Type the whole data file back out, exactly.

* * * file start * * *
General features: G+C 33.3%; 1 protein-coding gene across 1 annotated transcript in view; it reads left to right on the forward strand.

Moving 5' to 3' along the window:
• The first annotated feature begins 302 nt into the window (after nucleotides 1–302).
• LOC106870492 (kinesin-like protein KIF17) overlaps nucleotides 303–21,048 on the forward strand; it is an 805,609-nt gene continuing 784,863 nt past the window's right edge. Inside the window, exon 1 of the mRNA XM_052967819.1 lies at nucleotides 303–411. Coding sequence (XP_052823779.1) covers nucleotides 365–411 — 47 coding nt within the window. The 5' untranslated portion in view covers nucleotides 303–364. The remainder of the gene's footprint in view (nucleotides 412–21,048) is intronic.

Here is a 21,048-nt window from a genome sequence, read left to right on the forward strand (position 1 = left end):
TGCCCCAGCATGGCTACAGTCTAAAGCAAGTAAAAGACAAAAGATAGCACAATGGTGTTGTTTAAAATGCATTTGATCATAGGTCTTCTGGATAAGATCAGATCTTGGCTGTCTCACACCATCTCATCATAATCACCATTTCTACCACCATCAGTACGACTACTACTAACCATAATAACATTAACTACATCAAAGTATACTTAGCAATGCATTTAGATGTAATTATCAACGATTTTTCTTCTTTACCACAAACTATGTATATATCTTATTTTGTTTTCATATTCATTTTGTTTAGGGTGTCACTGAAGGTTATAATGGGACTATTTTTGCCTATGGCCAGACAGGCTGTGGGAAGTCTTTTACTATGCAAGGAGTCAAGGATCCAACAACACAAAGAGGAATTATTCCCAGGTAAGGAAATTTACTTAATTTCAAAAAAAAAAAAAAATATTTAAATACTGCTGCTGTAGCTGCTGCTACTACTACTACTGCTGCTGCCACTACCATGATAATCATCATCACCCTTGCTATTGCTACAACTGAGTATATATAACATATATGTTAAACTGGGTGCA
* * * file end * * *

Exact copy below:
General features: G+C 33.3%; 1 protein-coding gene across 1 annotated transcript in view; it reads left to right on the forward strand.

Moving 5' to 3' along the window:
• The first annotated feature begins 302 nt into the window (after nucleotides 1–302).
• LOC106870492 (kinesin-like protein KIF17) overlaps nucleotides 303–21,048 on the forward strand; it is an 805,609-nt gene continuing 784,863 nt past the window's right edge. Inside the window, exon 1 of the mRNA XM_052967819.1 lies at nucleotides 303–411. Coding sequence (XP_052823779.1) covers nucleotides 365–411 — 47 coding nt within the window. The 5' untranslated portion in view covers nucleotides 303–364. The remainder of the gene's footprint in view (nucleotides 412–21,048) is intronic.

Here is a 21,048-nt window from a genome sequence, read left to right on the forward strand (position 1 = left end):
TGCCCCAGCATGGCTACAGTCTAAAGCAAGTAAAAGACAAAAGATAGCACAATGGTGTTGTTTAAAATGCATTTGATCATAGGTCTTCTGGATAAGATCAGATCTTGGCTGTCTCACACCATCTCATCATAATCACCATTTCTACCACCATCAGTACGACTACTACTAACCATAATAACATTAACTACATCAAAGTATACTTAGCAATGCATTTAGATGTAATTATCAACGATTTTTCTTCTTTACCACAAACTATGTATATATCTTATTTTGTTTTCATATTCATTTTGTTTAGGGTGTCACTGAAGGTTATAATGGGACTATTTTTGCCTATGGCCAGACAGGCTGTGGGAAGTCTTTTACTATGCAAGGAGTCAAGGATCCAACAACACAAAGAGGAATTATTCCCAGGTAAGGAAATTTACTTAATTTCAAAAAAAAAAAAAAATATTTAAATACTGCTGCTGTAGCTGCTGCTACTACTACTACTGCTGCTGCCACTACCATGATAATCATCATCACCCTTGCTATTGCTACAACTGAGTATATATAACATATATGTTAAACTGGGTGCA